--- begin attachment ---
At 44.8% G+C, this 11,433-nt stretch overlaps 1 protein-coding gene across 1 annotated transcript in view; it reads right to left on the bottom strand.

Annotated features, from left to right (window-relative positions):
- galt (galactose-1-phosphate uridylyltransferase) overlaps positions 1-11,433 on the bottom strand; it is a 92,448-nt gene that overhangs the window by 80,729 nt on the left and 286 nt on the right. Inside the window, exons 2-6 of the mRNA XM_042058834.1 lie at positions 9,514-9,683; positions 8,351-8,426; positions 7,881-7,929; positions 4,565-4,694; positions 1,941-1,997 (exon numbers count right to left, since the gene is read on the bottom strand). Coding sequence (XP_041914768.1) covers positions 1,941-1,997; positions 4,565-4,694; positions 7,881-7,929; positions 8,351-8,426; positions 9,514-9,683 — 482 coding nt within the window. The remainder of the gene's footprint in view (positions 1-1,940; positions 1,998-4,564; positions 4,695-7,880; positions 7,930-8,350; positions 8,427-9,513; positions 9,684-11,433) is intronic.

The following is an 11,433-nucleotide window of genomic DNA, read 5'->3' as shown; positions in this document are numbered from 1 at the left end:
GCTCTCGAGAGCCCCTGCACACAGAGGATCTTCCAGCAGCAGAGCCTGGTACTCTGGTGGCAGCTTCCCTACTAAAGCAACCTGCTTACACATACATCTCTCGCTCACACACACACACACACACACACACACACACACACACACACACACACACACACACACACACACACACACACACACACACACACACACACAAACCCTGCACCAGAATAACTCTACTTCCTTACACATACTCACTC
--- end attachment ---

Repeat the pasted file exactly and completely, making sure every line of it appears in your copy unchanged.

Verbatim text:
At 44.8% G+C, this 11,433-nt stretch overlaps 1 protein-coding gene across 1 annotated transcript in view; it reads right to left on the bottom strand.

Annotated features, from left to right (window-relative positions):
- galt (galactose-1-phosphate uridylyltransferase) overlaps positions 1-11,433 on the bottom strand; it is a 92,448-nt gene that overhangs the window by 80,729 nt on the left and 286 nt on the right. Inside the window, exons 2-6 of the mRNA XM_042058834.1 lie at positions 9,514-9,683; positions 8,351-8,426; positions 7,881-7,929; positions 4,565-4,694; positions 1,941-1,997 (exon numbers count right to left, since the gene is read on the bottom strand). Coding sequence (XP_041914768.1) covers positions 1,941-1,997; positions 4,565-4,694; positions 7,881-7,929; positions 8,351-8,426; positions 9,514-9,683 — 482 coding nt within the window. The remainder of the gene's footprint in view (positions 1-1,940; positions 1,998-4,564; positions 4,695-7,880; positions 7,930-8,350; positions 8,427-9,513; positions 9,684-11,433) is intronic.

The following is an 11,433-nucleotide window of genomic DNA, read 5'->3' as shown; positions in this document are numbered from 1 at the left end:
GCTCTCGAGAGCCCCTGCACACAGAGGATCTTCCAGCAGCAGAGCCTGGTACTCTGGTGGCAGCTTCCCTACTAAAGCAACCTGCTTACACATACATCTCTCGCTCACACACACACACACACACACACACACACACACACACACACACACACACACACACACACACACACACACACACACACACACACACACACAAACCCTGCACCAGAATAACTCTACTTCCTTACACATACTCACTC